Lawrence Garcia’s review published on Letterboxd:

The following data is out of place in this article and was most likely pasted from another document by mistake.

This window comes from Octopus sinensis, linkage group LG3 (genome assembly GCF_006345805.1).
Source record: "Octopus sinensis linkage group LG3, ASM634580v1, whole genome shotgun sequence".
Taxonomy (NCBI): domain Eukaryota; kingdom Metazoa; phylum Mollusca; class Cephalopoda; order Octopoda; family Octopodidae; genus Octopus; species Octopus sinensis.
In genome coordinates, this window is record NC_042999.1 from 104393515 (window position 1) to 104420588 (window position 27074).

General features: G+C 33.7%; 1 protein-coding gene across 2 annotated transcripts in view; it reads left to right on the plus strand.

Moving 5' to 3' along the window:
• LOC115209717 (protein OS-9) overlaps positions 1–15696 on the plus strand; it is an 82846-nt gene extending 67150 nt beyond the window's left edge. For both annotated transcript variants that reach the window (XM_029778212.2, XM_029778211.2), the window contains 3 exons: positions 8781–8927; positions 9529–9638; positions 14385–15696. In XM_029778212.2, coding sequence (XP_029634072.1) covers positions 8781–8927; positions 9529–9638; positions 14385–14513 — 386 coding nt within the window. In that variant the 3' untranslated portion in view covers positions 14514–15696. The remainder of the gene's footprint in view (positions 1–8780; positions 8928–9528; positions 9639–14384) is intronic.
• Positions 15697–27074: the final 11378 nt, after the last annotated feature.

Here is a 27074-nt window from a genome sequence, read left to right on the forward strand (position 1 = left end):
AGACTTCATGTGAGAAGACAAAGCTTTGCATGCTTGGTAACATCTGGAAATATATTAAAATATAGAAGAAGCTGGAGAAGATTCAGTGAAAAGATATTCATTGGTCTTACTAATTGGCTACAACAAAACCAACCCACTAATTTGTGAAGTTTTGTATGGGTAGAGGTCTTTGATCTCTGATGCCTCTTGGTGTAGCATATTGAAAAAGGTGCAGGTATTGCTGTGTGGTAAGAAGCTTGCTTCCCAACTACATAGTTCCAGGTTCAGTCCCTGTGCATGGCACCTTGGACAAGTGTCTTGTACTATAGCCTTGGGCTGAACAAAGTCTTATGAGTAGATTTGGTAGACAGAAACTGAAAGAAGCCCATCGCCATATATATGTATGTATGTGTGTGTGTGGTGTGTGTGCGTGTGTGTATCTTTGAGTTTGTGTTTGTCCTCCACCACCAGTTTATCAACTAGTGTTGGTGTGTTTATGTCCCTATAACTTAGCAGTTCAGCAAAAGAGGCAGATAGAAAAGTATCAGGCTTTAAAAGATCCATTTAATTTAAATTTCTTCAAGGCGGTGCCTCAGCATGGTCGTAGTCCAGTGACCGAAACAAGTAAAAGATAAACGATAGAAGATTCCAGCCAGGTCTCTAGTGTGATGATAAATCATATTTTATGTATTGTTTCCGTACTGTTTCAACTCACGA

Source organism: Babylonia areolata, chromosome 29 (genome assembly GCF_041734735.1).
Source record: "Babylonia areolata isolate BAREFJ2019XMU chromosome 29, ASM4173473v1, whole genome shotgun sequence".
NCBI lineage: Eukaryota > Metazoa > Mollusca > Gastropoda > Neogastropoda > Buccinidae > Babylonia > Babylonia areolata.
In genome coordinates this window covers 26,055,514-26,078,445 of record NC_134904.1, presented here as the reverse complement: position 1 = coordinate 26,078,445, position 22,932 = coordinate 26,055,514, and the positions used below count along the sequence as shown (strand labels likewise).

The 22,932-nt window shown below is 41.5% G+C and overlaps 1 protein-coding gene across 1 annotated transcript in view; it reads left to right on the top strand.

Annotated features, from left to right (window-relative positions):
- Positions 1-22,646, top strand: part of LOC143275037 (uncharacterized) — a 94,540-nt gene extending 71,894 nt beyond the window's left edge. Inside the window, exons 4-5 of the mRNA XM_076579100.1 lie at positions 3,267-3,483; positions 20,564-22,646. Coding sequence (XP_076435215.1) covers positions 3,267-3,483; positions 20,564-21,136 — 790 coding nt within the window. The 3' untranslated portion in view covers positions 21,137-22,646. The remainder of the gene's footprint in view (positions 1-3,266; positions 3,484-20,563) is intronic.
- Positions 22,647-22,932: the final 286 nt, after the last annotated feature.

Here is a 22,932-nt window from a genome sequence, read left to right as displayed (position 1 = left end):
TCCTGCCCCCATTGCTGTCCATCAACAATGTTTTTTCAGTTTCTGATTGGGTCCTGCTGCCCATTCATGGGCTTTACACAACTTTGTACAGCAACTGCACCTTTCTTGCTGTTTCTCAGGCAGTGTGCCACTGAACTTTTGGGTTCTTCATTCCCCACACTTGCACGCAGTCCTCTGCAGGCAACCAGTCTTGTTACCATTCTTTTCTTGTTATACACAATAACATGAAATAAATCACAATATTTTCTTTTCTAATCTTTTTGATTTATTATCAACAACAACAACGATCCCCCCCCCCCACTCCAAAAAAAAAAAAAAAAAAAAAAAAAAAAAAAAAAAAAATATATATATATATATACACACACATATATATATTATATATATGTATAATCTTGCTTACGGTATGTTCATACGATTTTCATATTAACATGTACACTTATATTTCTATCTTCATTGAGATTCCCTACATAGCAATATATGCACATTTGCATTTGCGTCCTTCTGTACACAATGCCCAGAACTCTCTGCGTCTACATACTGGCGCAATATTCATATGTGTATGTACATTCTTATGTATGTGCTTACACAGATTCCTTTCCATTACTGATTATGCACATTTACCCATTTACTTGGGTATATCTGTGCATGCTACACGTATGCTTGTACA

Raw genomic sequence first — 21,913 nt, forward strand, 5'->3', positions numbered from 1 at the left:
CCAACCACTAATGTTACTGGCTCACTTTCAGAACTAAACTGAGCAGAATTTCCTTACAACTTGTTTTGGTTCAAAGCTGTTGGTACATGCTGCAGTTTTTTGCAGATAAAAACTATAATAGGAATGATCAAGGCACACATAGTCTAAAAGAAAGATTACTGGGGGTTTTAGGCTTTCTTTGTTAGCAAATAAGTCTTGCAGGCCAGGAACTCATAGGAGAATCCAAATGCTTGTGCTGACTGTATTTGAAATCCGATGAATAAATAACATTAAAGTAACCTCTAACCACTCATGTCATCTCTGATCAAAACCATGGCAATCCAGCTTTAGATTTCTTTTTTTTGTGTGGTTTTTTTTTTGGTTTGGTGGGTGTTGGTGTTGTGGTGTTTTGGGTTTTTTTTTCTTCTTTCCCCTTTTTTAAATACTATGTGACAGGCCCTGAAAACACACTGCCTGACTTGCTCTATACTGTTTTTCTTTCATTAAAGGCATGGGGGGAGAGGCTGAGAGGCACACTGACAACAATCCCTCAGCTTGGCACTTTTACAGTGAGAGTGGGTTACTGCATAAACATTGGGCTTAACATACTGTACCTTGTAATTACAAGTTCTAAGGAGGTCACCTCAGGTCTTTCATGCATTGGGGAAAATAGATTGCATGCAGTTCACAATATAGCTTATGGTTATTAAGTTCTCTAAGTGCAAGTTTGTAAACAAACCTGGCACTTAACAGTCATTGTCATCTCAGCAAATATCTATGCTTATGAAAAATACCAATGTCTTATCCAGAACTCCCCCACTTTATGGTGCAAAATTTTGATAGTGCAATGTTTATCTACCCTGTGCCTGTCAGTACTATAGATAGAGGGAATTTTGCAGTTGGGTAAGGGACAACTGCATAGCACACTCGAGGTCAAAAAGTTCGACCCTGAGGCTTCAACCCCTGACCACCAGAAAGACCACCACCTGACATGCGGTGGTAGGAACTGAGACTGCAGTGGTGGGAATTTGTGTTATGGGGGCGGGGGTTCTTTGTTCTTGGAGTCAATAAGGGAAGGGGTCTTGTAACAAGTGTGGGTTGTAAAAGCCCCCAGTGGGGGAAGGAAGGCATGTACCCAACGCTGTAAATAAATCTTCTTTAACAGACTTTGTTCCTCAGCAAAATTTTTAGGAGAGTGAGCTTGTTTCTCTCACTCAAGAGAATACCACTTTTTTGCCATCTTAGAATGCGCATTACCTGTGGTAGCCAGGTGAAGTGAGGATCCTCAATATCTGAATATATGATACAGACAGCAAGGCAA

Hard not to vibe to this for a while: the effortless banter between Pitt and DiCaprio; the layered conversation with Al Pacino, with its punchy edits; the sheer sensation of the period recreation, all texture and movement and well-placed needle-drops (e.g. the sharp "Mrs. Robinson" cue); and especially the first party that Margot Robbie's Sharon Tate goes to, with Damian Lewis' "Let me tell you a story...", which is a succinct an expression of Tarantino's ethos as any (i.e. that his films are their digressions and delays and endless palaver). But a lavish recreation of the Hollywood that served as a kind of foundational myth for a young Tarantino does not, to me, seem like the most productive milieu for a postmodern stylist, in part because his films already interact with his—and our—awareness of the period through their plays with genre conventions, audience expectations, the general apparatus of pop culture, etc. Seeing the spectacle of this era's decline rendered with Tarantino's typically virtuosic craftsmanship, while pleasurable, feels in some ways redundant, and makes for an occasionally rather inert experience. (That's including the Tate/Robbie scene at the theatre watching The Wrecking Crew, and already discounting the big cringe during the Bruce Lee scene—which... you're all okay with that one?) Might give this another go, if only to again grapple with the finale, which didn't really go over well, but eventually manages a kind of mournful sting.